Gimme MORE, MORE, MORE Appellations in America

I love American Viticultural Areas (AVAs). They help make a PR Guy like me busy.

That’s why my heart was wounded when the Tax & Trade Bureau (TTB) of the U.S. Treasury Department, the agency that approves and regulates AVAs, announced a few weeks ago that they were suspending all new approvals or consideration of new AVAs…pending some sort of review of the process

I’ve been wanting to write about this wound to my heart for some time but have been waiting for the right moment and the right inspiration. I got that today in thinking about the French appellation system and after reading Alan Goldfarb’s article and interview at Appellation America about the TTB’s recent decision.

The implications of re-evaluating the AVA system are vast. Goldfarb sums it all up nicely when he writes:

"There are concerns as it applies to domestic as well as to worldwide
commerce and also pertaining to the viticultural significance of wine
grape growing areas. There are serious implications for geographically
named wineries and brands. Overriding it all is the very meaning and
future of AVAs in this country.

What conclusions will TTB make after it opens
yet-to-be-announced public hearings on the matter? Will there be
drastic changes? Will the broken AVA system – which some say is being
used merely as a marketing tool as opposed to the delineation of real
climatic and soil distinctions – continue to exist as we know it?"

I really wish the Treasury Department and TTB would just consent to leave the whole matter in my own personal hands as I could easily clarify the meaning of AVAs in America. In fact, let me save them some time and money right now.

1. FACT: The specific soils and climate of a well defined area has an impact on the character of wines made from the grapes grown in these specific "terroirs". The soil and climate won’t dictate the character of the wine, but it will have a consistent and identifiable impact on it. If you don’t believe this, ask yourself why they don’t make Cabernet Sauvignon in Germany.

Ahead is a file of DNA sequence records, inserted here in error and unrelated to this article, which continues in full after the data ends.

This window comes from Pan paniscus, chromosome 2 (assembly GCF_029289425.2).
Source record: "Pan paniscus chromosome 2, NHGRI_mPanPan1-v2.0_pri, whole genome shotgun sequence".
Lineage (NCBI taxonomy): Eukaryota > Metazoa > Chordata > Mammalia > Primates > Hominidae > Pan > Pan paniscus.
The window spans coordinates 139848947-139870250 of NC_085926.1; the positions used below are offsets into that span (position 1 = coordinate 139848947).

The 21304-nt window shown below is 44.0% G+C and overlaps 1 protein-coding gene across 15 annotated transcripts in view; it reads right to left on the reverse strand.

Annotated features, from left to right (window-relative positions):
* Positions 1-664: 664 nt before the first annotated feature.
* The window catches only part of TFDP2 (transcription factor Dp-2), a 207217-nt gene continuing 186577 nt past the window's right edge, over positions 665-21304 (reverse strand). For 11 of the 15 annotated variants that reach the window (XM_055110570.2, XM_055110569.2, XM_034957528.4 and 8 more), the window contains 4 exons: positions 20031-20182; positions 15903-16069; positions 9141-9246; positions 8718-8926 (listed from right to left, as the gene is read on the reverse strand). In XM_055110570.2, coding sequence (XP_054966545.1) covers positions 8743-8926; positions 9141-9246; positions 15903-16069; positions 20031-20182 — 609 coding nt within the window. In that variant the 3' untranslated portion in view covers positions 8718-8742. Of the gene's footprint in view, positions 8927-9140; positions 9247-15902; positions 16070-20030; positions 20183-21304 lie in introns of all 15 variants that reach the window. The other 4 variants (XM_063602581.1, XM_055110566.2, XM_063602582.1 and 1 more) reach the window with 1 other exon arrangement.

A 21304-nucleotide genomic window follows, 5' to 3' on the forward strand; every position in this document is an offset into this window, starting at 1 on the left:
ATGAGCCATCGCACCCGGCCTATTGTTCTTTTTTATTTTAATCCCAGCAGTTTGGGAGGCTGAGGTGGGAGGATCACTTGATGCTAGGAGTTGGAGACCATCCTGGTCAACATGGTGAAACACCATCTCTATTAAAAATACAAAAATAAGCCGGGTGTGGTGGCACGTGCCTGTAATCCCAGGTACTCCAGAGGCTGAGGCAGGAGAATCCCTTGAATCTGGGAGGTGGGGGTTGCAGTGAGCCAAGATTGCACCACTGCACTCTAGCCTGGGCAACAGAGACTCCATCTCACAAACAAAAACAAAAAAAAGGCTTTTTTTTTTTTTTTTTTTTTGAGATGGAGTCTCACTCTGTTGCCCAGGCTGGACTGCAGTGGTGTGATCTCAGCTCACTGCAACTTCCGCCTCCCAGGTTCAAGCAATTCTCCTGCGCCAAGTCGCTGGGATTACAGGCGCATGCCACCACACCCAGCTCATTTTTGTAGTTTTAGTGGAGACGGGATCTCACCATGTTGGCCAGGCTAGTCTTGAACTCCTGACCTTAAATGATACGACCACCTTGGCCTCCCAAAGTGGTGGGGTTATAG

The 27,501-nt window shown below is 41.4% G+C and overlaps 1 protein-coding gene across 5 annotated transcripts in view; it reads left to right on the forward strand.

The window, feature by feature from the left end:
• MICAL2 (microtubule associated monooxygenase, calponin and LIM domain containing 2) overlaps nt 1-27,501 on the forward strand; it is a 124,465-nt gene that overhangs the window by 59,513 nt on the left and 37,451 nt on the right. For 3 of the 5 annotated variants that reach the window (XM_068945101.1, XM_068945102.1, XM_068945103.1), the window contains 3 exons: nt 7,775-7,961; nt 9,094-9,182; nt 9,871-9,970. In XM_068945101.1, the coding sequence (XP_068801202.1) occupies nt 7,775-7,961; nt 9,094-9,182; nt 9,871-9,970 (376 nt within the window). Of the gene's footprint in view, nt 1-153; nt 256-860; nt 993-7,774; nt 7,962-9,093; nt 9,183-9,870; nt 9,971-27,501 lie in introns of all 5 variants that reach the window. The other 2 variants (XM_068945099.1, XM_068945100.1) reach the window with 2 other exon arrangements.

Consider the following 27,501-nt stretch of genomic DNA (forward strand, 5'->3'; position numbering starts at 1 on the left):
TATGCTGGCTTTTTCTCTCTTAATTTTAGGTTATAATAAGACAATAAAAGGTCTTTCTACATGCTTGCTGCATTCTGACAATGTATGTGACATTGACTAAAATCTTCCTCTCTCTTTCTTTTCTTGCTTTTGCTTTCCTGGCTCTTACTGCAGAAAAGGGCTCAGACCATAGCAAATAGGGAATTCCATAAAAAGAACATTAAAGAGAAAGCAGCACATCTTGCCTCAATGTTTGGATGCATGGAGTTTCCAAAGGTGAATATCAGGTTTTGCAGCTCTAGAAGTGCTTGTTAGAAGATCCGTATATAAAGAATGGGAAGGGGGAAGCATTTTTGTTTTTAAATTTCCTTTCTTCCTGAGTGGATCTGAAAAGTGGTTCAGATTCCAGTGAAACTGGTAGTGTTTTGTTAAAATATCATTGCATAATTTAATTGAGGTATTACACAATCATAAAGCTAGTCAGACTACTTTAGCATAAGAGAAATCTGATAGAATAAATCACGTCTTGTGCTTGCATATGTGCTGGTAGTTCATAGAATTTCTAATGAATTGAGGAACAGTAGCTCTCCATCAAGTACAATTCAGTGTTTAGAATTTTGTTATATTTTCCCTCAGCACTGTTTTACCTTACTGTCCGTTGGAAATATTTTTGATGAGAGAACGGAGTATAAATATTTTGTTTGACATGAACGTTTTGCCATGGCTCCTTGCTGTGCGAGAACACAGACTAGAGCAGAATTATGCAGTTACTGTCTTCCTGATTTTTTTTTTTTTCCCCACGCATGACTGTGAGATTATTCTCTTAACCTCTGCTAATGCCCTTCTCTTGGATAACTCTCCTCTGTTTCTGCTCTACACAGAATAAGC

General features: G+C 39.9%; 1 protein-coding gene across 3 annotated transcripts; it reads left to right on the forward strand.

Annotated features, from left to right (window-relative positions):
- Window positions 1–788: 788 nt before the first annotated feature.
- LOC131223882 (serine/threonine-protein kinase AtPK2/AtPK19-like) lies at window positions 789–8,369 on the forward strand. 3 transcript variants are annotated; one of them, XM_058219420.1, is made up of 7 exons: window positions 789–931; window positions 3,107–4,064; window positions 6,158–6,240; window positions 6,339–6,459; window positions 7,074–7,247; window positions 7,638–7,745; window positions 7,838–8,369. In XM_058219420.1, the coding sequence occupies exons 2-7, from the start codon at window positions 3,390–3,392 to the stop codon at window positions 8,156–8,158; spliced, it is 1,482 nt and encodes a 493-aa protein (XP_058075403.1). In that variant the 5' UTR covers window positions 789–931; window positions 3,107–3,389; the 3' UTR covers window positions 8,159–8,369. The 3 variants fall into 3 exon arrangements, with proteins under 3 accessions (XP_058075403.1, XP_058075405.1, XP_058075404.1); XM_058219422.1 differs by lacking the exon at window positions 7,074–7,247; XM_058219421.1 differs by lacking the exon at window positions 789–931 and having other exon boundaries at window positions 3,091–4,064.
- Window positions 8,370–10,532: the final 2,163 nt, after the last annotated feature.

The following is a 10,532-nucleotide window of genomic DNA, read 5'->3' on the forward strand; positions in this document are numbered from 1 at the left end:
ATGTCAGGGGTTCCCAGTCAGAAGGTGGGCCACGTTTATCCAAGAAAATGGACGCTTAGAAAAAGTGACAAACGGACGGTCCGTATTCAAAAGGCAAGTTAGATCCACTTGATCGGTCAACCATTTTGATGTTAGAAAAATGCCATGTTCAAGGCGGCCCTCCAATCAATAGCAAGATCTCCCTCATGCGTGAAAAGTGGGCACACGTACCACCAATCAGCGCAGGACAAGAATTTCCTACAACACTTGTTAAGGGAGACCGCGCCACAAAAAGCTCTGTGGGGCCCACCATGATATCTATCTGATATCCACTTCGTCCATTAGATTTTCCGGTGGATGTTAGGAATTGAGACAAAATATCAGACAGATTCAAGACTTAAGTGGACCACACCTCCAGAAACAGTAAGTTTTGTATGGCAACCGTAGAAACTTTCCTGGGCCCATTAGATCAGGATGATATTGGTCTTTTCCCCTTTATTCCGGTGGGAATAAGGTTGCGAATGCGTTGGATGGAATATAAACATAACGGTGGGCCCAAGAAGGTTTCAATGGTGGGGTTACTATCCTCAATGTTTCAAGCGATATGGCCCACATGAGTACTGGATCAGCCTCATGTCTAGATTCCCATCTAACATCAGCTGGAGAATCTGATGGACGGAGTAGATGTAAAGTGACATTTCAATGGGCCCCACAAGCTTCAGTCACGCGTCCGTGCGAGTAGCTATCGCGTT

2. An AVA, to have any meaning at all outside that which marketers and PR folks like me give it, must identify areas of consistent soil and climatic characteristics.

3. It is much easier to identify areas of consistent soils and climate when you are talking about much smaller geographic regions. In other words, 500 contiguous acres are more likely to have consistent soils and climate than 40,000 contiguous acres.

THEREFORE, it should be the mission of the TTB to encourage the creation of many more much smaller AVAs and sub-AVAs. We need more Green Valleys, Rutherfords, Mt. Veeders and Atlas Peaks.

THEREFORE, a winery’s brand name should be allowed to include the name of the AVA if it makes 90% of its wine from grapes grown in that AVA

THEREFORE, Any winery that has a placename in its brand name that is then later used as the name of a new AVA should be allowed to keep that brand name and not be forced to make 90% of its wine from that AVA: They were there first.

Up to this point the vast majority of AVAs have had very little to do with consistent soil and climatic factors except in the most meaningless of ways. As a result, these bigger, meaningless AVAs have become simple marketing tools that form the raison d’etre of local "regional associations" such as the Russian River Valley Winegrowers, the Napa Valley Vintners and the Carneros Quality Alliance.

Does anyone really believe that the climates of the southwestern and northeastern regions of the Russian River Valley really have much in common with each other? Or course not. All you have to do is observe where the fog comes in first and stays longest to figure that out. And what about the soils of the Russian River Valley. The RRV Winegrowers own website puts to rest any notion that there is anything consistent in this vast AVA’s soils when they write on their website: "Each of the various soil types has a sometimes subtle, sometimes profound effect on the grapes growing upon them."

There will be those that will object to the notion of creating more sub-AVAs inside larger AVAs and to the idea of creating more and more AVAs altogether. The argument is that we’ll just confuse the consumer even more.

I’ll grant them that.

It will be more confusing to have more and smaller AVAs inside larger AVAs running amok on the maps. The problem is that anything less is just a license to hoodwink the consumer by continuing to push the idea that the terms "Napa Valley" or "Sonoma Valley" or "Carneros" or "Russian River Valley" have any meaning whatsoever when it comes communicating what’s in the bottle that carries those AVAs on their labels.

My hope is that the TTB will be grateful I’ve cleared all this up for them and saved them the time of holding costly hearings. I’m not holding my breath.

Anyone who wants more insight into this very important issue should read Alan Goldfarb’s Appellation America piece. It lays out the issue wonderfully.

10 Responses

  1. Tish - September 4, 2007